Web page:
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Patients with diabetic retinopathy showed significantly higher updated first-year HbA1c and at follow-up compared to those free from DR.
New data show glycemic control obtained during the first year after type 1 diabetes (T1D) onset is associated with long-term risk of diabetic retinopathy independent of subsequent glycemic control.
Investigators suggest that the pathological pathway due to hyperglycemia and leading to DR may start years before the onset of the complication, thus strict monitoring of blood glucose values following diabetes onset may help early stratification of long-term risk.
“The results confirm and expand the previous literature, showing long-term effects of previous periods of dysglycemia on the risk of chronic complications,” wrote study author Ernesto Maddaloni, MD, PhD, Sapienza University.
The study was presented at the American Diabetes Association (ADA) 2022 Scientific Sessions.
Maddaloni and colleagues set out to understand if the long-term risk of developing chronic complications in T1D is influenced by clinical features at the onset of the disease and by the glycemic control obtained within the first year after diagnosis.
They retrospectively studied a cohort of patients, enrolled ≤1 year of diagnosis in intervention trials run by the Immunotherapy Diabetes (IMDIAB) study group and followed up to 33 years. The IMDIAB group is a multicenter network consisting of clinicians and scientists working on immunology of T1D in 6 major diabetes clinics in Rome, conducting 10 randomized clinical trials (RCT) between 1988 and 2006 with people newly diagnosed with T1D.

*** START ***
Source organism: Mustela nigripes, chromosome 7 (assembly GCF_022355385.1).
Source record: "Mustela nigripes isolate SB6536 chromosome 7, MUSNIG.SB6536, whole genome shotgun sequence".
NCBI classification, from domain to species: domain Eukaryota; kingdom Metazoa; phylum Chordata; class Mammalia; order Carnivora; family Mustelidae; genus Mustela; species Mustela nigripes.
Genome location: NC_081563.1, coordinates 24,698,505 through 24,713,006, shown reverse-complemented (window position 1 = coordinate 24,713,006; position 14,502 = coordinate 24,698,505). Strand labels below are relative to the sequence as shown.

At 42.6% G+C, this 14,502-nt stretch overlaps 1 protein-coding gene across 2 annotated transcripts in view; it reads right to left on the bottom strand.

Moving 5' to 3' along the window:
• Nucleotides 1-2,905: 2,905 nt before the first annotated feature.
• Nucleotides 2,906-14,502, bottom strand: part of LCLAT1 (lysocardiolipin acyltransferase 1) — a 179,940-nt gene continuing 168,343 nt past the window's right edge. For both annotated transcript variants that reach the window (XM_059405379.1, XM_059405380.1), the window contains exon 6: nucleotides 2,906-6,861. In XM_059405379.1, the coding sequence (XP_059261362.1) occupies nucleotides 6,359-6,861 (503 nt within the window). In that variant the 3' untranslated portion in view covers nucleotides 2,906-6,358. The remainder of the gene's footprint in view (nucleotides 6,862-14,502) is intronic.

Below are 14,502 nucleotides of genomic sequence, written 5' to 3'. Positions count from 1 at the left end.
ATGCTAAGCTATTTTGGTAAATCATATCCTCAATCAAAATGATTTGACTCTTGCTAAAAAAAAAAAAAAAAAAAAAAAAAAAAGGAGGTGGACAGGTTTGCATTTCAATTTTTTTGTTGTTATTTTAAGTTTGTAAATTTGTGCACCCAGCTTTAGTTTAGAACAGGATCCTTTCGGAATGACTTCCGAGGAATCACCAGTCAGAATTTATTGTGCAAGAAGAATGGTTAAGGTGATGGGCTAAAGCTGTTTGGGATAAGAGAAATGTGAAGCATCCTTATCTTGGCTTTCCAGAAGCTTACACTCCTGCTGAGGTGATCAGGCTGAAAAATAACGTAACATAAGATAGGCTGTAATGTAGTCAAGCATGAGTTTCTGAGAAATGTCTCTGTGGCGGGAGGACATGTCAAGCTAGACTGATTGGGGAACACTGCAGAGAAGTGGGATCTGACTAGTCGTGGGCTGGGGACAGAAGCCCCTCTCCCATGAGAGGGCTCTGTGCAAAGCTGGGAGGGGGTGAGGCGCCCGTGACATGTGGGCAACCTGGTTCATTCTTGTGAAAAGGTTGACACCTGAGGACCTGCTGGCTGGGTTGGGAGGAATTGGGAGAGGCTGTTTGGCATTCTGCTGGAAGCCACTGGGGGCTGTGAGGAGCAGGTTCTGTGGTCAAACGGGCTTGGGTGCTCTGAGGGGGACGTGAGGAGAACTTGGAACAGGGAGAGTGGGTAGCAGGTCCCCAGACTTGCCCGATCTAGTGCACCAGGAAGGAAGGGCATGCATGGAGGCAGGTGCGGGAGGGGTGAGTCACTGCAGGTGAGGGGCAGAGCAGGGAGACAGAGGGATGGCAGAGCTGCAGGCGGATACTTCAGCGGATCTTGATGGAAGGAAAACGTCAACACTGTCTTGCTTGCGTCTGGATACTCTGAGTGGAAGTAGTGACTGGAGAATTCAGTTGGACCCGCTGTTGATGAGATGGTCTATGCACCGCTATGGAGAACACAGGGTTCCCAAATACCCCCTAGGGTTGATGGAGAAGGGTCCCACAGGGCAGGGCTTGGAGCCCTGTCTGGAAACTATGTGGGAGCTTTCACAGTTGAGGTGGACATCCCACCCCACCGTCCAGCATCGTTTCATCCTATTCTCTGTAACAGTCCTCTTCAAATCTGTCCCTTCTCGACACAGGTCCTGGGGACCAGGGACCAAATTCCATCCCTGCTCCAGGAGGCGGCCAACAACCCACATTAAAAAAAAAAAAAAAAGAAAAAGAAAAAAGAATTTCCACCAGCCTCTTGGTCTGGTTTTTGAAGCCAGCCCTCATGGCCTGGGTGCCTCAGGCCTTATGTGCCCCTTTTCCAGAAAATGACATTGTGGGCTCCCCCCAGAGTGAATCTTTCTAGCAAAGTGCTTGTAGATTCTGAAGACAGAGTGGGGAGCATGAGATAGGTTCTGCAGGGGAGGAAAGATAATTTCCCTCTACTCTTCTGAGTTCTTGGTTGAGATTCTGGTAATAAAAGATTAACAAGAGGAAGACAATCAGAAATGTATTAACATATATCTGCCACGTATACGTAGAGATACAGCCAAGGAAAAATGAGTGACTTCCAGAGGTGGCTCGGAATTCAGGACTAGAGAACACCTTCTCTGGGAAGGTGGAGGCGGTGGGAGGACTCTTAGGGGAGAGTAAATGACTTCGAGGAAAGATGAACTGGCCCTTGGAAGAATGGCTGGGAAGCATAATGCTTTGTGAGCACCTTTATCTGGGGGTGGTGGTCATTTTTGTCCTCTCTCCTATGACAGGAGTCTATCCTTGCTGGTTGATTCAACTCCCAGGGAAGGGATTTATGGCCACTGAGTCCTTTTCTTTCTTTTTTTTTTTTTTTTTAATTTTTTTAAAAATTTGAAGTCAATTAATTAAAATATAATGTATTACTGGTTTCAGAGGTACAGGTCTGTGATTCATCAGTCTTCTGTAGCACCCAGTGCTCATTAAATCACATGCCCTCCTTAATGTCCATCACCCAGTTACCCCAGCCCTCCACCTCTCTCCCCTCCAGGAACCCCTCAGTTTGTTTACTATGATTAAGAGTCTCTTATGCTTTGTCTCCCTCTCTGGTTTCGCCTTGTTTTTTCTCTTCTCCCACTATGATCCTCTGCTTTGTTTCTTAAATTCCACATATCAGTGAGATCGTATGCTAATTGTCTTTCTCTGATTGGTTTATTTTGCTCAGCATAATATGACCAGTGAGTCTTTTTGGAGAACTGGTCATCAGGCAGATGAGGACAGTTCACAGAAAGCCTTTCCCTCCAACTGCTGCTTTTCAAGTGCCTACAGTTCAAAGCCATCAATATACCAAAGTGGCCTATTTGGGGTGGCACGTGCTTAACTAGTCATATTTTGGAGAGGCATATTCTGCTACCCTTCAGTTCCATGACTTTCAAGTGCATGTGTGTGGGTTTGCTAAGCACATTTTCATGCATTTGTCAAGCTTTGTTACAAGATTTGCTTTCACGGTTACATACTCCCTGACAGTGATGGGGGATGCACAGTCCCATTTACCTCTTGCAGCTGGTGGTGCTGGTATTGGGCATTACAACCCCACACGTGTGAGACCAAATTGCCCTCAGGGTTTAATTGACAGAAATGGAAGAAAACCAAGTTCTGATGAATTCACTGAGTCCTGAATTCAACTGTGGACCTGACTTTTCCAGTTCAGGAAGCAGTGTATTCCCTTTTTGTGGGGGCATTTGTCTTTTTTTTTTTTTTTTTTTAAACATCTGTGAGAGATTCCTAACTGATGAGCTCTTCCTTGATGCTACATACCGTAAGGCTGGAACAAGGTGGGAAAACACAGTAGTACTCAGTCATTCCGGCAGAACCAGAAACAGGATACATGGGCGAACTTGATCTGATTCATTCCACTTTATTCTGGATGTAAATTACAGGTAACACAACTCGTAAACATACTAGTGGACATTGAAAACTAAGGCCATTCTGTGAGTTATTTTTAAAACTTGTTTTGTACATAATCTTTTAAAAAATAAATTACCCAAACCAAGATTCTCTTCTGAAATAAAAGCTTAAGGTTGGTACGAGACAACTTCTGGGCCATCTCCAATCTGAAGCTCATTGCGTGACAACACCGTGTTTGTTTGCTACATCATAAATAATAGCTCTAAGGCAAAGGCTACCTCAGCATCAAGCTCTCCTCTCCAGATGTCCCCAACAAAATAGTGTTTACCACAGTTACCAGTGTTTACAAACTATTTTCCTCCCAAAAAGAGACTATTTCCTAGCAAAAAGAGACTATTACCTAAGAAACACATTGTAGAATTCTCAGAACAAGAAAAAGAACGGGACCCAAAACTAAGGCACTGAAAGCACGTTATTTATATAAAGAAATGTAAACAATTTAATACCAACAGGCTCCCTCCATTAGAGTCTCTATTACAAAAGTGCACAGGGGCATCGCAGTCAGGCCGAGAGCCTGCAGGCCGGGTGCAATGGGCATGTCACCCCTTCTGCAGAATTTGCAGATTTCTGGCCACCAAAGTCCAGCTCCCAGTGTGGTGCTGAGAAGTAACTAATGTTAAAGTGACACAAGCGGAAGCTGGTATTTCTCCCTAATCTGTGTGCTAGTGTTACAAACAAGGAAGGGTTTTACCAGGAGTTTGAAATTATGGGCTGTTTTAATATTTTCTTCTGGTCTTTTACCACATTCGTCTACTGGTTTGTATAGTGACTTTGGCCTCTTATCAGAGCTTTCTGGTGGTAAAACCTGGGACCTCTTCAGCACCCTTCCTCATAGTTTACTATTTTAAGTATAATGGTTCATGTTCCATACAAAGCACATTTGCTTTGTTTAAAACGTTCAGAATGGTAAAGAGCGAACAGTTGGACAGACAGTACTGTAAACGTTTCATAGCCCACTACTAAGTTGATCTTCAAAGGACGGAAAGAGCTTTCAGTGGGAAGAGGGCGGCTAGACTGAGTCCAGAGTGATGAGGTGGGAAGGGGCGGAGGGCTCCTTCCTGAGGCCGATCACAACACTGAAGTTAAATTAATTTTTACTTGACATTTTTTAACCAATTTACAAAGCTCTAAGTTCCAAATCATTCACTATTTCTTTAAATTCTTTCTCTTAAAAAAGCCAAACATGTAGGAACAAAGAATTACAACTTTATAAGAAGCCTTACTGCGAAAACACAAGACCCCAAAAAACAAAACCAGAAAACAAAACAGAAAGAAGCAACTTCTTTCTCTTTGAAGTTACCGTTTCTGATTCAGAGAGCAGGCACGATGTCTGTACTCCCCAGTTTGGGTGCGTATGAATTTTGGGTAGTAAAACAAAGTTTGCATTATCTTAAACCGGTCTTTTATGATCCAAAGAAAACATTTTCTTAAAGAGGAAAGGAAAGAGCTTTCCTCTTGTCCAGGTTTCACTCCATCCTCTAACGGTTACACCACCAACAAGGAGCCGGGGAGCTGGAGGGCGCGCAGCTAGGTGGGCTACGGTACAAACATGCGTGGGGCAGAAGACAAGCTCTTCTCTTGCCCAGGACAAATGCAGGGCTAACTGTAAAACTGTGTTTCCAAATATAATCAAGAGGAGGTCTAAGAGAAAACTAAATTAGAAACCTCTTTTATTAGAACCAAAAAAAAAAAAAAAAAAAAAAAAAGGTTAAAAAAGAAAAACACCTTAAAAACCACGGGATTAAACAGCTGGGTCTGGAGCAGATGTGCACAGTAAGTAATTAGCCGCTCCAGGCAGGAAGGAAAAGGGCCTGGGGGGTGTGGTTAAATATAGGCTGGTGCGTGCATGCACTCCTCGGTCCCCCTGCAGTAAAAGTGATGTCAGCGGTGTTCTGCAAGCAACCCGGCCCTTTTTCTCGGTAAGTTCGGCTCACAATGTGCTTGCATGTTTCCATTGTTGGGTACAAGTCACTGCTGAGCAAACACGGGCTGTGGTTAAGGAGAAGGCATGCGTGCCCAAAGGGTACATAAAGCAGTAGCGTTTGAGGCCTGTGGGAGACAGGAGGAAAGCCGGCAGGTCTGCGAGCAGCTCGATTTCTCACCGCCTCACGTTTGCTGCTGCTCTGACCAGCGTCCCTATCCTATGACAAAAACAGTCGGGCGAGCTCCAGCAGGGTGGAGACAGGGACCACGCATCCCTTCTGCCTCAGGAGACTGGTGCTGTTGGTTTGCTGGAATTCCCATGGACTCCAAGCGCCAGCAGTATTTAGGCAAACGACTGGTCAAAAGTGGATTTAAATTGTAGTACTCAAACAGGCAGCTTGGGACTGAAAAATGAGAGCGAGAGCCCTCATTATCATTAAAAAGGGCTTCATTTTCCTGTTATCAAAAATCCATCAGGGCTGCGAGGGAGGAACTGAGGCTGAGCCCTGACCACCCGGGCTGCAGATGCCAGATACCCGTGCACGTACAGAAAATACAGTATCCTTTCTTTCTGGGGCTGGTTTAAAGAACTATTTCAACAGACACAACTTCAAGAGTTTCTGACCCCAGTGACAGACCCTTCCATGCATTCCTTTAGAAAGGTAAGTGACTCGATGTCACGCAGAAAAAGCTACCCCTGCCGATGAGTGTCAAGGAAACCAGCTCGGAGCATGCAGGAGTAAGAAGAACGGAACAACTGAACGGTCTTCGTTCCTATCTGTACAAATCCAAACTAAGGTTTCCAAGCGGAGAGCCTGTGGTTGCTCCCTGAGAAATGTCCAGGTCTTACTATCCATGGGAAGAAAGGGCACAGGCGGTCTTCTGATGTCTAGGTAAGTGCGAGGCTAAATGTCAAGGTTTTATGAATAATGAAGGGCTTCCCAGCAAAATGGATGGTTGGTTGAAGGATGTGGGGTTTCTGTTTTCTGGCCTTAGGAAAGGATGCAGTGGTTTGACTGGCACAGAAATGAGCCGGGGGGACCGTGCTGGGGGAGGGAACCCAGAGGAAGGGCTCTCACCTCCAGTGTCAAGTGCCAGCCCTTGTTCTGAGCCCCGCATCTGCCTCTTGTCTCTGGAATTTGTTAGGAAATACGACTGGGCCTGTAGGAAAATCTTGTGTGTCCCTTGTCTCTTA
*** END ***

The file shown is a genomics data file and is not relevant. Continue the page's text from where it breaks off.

Investigators collected baseline features at onset and first year of the disease during the study, including age at diagnosis, length of symptoms before diagnosis, HbA1c, fasting C-peptide, insulin requirement, and blood glucose concentrations at diagnosis and then 3, 6, 9, and 12 months after onset of the disease.
The participants in the study were reached by phone and then follow-up data from 150 IMDIAB participants (56.3% males, age at diagnosis: 12 years) was obtained between January 2020 - January 2021 through the consultation of medical records. It included demographic information, anthropometrics, vitals, ongoing insulin therapy, and presence of diabetic complications.
From the time of the last follow-up, the population was aged 38 years, the median disease duration was 25 years, and the HbA1c was 7.3%. Data show DR was diagnosed in 26 (17.3%) patients.
Investigators noted patients with DR showed similar HbA1c at onset, but higher updated first-year HbA1c (6.8% vs 6.3%, P = .037) and higher HbA1c at follow-up (8.0% vs 7.2%, P = .005) compared to those free from DR.
Moreover, a higher updated first-year HbA1c was also a significant predictor of higher HbA1c at follow-up (β, 0.24, P = .015). In the multivariate model, the association between the updated first-year HbA1c and DR did not lead to significant changes after adding HbA1c at follow-up and disease duration, according to investigators.
“The significant but weak correlation between the mean glycemic control obtained during the first year and the HbA1c values measured at follow-up, also strongly associated with diabetic retinopathy, might suggest that people who struggle controlling their blood glucose concentrations soon after T1D diagnosis may have difficulties to achieve good HbA1c values later-on,” Maddaloni concluded.
The study, “Glycated Hemoglobin In The First Year After Diagnosis of Type 1 Diabetes Is An Important Risk Factor For Diabetic Retinopathy: THE IMDIAB 25 Years Follow-Up Study,” was presented at ADA 2022.